With the sound of drones buzzing overhead and the distant rumble of artillery, a local Israeli commander explained that most Israeli forces in northern Gaza, which includes its largest urban area, Gaza City, had pulled back either to the Israeli border area or along the road that divides Gaza from north to south. Henceforth, another senior Israeli officer told me, Israeli troops and special forces would go in and out of northern Gaza only to strike at specific Hamas threats, but basically no one was providing day-to-day governance for the civilians left behind, save for a few hundred Hamas fighters and local gang leaders.

I immediately understood how a chaotic scene unfolded over food distribution two days earlier. Israel is breaking Hamas’s control yet refusing to take responsibility with its own forces for civilian administration in Gaza — and refusing to enlist the Palestinian Authority in the West Bank, which has thousands of employees in Gaza, to perform that task. It is behaving this way because Netanyahu does not want the P.A. to become the Palestinian government in the West Bank and Gaza, which might give it a chance at credibility to grow into an independent Palestinian state there one day.

In other words, Israel has a prime minister who apparently would rather see Gaza devolve into Somalia, ruled by warlords, and risk Israel’s military gains in dismantling Hamas than partner with the Palestinian Authority or any legitimate, broad-based, non-Hamas Palestinian governing body — because his far-right cabinet allies, who dream of Israel controlling all the territory between the Jordan River and the Mediterranean, including Gaza, will oust him from power if he does.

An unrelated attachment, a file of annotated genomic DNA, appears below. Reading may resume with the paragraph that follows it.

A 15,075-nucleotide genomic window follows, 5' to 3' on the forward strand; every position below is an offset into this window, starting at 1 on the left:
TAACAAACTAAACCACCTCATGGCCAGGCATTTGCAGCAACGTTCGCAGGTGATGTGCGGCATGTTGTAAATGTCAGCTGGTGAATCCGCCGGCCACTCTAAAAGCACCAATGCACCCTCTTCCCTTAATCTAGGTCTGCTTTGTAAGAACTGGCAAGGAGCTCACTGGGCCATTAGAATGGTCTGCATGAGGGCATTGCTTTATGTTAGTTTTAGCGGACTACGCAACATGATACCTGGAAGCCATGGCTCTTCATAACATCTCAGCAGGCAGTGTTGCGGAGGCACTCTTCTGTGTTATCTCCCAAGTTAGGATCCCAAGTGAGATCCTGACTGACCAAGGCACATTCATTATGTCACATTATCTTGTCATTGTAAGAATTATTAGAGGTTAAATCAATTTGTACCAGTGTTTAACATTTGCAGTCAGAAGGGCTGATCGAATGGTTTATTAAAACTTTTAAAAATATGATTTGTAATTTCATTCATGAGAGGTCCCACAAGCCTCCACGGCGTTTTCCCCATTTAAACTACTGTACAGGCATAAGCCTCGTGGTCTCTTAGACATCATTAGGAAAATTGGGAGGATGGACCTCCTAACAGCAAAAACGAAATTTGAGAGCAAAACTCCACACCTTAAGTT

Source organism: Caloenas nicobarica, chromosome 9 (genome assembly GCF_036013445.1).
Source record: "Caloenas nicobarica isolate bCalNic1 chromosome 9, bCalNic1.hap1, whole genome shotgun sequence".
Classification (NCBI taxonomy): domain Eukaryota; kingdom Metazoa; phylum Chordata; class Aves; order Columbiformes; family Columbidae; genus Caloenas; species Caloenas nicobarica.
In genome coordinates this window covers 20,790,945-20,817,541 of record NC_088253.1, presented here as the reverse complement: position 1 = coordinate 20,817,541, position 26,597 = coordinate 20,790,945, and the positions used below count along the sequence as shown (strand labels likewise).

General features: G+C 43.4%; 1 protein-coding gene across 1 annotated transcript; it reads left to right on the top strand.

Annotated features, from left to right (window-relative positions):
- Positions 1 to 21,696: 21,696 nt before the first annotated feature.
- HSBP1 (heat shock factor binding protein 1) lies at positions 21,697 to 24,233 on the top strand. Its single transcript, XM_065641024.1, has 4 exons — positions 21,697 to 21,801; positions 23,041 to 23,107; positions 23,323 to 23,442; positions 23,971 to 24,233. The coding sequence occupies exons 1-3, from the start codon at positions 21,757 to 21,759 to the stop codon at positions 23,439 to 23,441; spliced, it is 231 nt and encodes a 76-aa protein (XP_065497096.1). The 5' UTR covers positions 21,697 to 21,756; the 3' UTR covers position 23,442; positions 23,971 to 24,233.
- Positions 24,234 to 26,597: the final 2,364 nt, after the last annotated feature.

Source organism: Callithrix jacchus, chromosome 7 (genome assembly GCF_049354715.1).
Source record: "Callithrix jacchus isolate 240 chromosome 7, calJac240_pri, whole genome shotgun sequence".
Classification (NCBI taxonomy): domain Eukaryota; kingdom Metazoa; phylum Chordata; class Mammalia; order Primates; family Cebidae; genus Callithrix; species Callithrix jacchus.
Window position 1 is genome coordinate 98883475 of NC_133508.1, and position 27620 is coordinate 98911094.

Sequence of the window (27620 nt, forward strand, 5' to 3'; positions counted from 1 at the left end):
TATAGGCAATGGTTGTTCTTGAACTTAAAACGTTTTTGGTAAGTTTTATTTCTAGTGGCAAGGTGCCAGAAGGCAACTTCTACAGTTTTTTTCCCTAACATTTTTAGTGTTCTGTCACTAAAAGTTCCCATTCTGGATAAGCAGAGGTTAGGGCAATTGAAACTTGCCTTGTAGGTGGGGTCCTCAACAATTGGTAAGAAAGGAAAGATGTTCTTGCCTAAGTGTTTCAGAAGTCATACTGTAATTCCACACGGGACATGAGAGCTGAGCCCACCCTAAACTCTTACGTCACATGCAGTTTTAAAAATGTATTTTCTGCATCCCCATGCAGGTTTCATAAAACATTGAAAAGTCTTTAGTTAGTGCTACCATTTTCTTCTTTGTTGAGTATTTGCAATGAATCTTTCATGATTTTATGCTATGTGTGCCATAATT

Netanyahu’s government is apparently hoping to enlist local Palestinian clan leaders to post-Hamas Gaza, but I seriously doubt that will work. Israel tried and failed that strategy in the West Bank in the 1980s, as these locals were often stigmatized as collaborators and never gained governing traction.

I confess that as I contemplated all of this from the border, I had two flashbacks that were sort of daytime nightmares.

The first was remembering how the U.S. invaded Iraq with the aim of building a new democratic order to replace Saddam Hussein’s tyranny, which I supported. But when it came to implementation, the Bush administration broke the Iraqi Army and the ruling Baath Party with no coherent plan for creating better alternative governance. This turned many anti-Hussein Iraqis against the U.S. and created the conditions for the anti-U.S. insurgency.

I summarized all of this in a column published on April 9, 2003. It was 20 days after the U.S. invasion of Iraq, and I had entered the country with a team from the Kuwaiti Red Cross that was delivering medical supplies to the main hospital in the Iraqi port of Umm Qasr. There were three things I noticed almost immediately: how few U.S. or allied troops were around keeping order, what chaos this was producing and how sullen the people were. I wrote it this way: